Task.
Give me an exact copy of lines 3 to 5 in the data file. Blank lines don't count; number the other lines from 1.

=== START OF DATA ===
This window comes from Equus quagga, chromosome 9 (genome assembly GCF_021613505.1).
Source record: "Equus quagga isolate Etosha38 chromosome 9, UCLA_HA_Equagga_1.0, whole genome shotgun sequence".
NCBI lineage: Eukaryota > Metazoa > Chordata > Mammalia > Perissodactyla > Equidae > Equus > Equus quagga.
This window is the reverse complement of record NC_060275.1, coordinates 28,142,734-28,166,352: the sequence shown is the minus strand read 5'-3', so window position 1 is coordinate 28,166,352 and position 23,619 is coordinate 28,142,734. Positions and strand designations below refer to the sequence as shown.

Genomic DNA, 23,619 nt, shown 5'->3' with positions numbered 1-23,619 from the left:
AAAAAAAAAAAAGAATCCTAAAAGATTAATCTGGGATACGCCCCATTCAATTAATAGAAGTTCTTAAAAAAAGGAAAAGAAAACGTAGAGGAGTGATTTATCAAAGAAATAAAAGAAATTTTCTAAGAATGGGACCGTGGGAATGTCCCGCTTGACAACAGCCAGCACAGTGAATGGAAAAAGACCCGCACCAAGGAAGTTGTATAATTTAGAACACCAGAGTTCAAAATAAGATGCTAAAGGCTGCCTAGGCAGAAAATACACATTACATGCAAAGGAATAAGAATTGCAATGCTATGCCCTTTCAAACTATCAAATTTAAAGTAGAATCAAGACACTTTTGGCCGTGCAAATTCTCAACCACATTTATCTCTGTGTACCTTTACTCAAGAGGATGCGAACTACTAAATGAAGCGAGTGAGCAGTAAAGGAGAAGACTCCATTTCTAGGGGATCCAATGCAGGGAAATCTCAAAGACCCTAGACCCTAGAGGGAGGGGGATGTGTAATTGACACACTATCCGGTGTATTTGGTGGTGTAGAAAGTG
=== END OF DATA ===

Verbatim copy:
NCBI lineage: Eukaryota > Metazoa > Chordata > Mammalia > Perissodactyla > Equidae > Equus > Equus quagga.
This window is the reverse complement of record NC_060275.1, coordinates 28,142,734-28,166,352: the sequence shown is the minus strand read 5'-3', so window position 1 is coordinate 28,166,352 and position 23,619 is coordinate 28,142,734. Positions and strand designations below refer to the sequence as shown.

Genomic DNA, 23,619 nt, shown 5'->3' with positions numbered 1-23,619 from the left: